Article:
Young Teens Should Not Use Social Media Platforms as It Harms Their Brains’ Development, Says U.S. Surgeon General

NTD Newsroom
By NTD Newsroom
January 30, 2023Science & Tech
Young Teens Should Not Use Social Media Platforms as It Harms Their Brains’ Development, Says U.S. Surgeon General
The logos of Facebook, YouTube, TikTok, and Snapchat on mobile devices in a combination of 2017–2022 photos. (AP Photo)

The high number of young teenagers on social media platforms has given medical professionals cause for concern. The U.S. Surgeon General says he believes 13 is too young for adolescents to be on social media.

U.S. Surgeon General Vivek Murthy says regular social media use could disrupt their identity development, which is still largely undefined at that age.

Currently, 13 year-olds are allowed on most social media platforms, including Meta and Twitter. But there’s growing evidence of the harm such platforms pose to adolescents such as altering the brain chemistry of young people when used habitually.

“I, personally, based on the data I’ve seen, believe that 13 is too early … It’s a time where it’s really important for us to be thoughtful about what’s going into how they think about their own self-worth and their relationships and the skewed and often distorted environment of social media often does a disservice to many of those children,” Murthy told CNN.

While he acknowledged that keeping children away from the popular platforms is difficult, he stressed the importance of parents joining forces for the sake of their children.

“If parents can band together and say, you know, as a group, we’re not going to allow our kids to use social media until 16 or 17 or 18 or whatever age they choose, that’s a much more effective strategy in making sure your kids don’t get exposed to harm early,” he told CNN.

A recent study, featured by JAMA Pediatrics, concluded that young people with regular access to social media and with prolonged use, showed a significant increase in neural sensitivity in parts of their brains, effectively leading to greater sensitivity to social consequences.

The study involved over 160 students, all aged 12, from three public middle schools across North Carolina.

Each of the children had to document the regularity of their social media use of platforms such as Facebook, Snapchat, and Instagram.

Their brain responses were then analyzed based on a Social Incentive Delay task. Measurements were then taken when the students were receiving social rewards and avoiding social punishments.

Participants who engaged in habitual checking behaviors showed a distinct neurodevelopmental trajectory within regions of the brain comprising the affective salience, motivational, and cognitive control networks in response to anticipating social rewards and punishments compared with those who engaged in non-habitual checking behaviors, according to the study.

This suggests that frequent checking patterns on social media in early adolescence may align the brain’s sensitivity to potential social rewards and punishments.

This phenomenon is nothing new to psychiatrists like Dr. Adriana Stacey, whose work is primarily focused on teenagers and college students. In a previous interview with CNN she stated that social media use releases a “dopamine dump” in the brain.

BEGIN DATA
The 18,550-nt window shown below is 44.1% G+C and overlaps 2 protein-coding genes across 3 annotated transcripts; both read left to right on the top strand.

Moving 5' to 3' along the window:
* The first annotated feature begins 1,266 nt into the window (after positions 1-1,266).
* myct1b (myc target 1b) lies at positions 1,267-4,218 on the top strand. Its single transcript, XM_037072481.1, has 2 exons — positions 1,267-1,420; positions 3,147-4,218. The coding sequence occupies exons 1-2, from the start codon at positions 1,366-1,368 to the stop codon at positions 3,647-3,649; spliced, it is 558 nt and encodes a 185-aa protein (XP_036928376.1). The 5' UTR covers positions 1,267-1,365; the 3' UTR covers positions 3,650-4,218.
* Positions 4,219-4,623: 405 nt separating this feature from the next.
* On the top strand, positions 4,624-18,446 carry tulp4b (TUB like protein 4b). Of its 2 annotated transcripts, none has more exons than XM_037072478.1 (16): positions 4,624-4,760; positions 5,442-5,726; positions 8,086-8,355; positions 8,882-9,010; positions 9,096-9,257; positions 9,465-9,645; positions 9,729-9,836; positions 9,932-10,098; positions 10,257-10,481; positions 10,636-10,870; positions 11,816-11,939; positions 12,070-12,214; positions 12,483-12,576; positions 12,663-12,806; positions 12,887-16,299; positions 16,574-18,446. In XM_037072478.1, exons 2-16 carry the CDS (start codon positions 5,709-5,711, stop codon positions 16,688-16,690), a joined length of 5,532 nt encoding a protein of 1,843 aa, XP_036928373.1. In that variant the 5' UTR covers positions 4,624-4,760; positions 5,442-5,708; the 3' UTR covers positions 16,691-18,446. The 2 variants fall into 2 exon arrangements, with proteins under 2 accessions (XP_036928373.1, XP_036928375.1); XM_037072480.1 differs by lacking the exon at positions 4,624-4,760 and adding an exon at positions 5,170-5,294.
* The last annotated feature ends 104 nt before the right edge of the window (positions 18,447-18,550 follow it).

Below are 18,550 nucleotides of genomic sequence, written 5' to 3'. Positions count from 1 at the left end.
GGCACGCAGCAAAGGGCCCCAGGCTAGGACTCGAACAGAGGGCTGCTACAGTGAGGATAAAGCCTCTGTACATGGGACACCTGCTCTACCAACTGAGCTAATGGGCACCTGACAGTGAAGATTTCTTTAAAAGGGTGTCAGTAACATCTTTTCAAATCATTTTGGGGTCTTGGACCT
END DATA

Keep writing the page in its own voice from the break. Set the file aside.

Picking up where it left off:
“When we do things that are addictive like use cocaine or use smartphones, our brains release a lot of dopamine at once. It tells our brains to keep using that. For teenagers in particular, this part of their brain is actually hyperactive compared to adults. They can’t get motivated to do anything else,” she said.

More studies found a direct connection between excessive screen time and lowered brain development. Young children, in particular, exhibited lower emerging literacy skills and an impeded ability for using expressive language.


NTD Photo
Vivek Murthy, nominee for U.S. Surgeon General, testifies at his confirmation hearing before the Senate Health, Education, Labor, and Pensions Committee on Capitol Hill in Washington on Feb. 25, 2021. (Caroline Brehman-Pool/Getty Images)

Murthy’s concerns were echoed by Democratic Sen. Chris Murphy. Having recently published an op-ed in the Bulwark about loneliness and mental health, he said society has lost something, as so much of our lives are spent communicating screen-to-screen.

“It just doesn’t give you the same sense of value and the same sense of satisfaction as talking to somebody or seeing someone,” Murphy told CNN in an interview alongside Murthy.

Both Murphy and Murthy are on a personal quest. Both are fathers to teenagers and young children respectively. Murphy said his and Murthy’s views are closely reflected on the issue of loneliness and this is not coincidental.

“I look at this through the prism of my 14-year-old and my 11-year-old,” he subsequently told CNN.

He added that there’s more U.S. lawmakers can do as a whole to limit social media use for young children and to find incentives for companies to make algorithms less appealing.

The surgeon general made a similar statement regarding addictive algorithms. His argument is that Big Tech clearly has the upper hand over adolescents.

“It’s just not a fair fight. You have some of the best designers and product developers in the world who have designed these products to make sure people are maximizing the amount of time they spend on these platforms. And if we tell a child to use the force of your willpower to control how much time you’re spending, you’re pitting a child against the world’s greatest product designers,” he explained.

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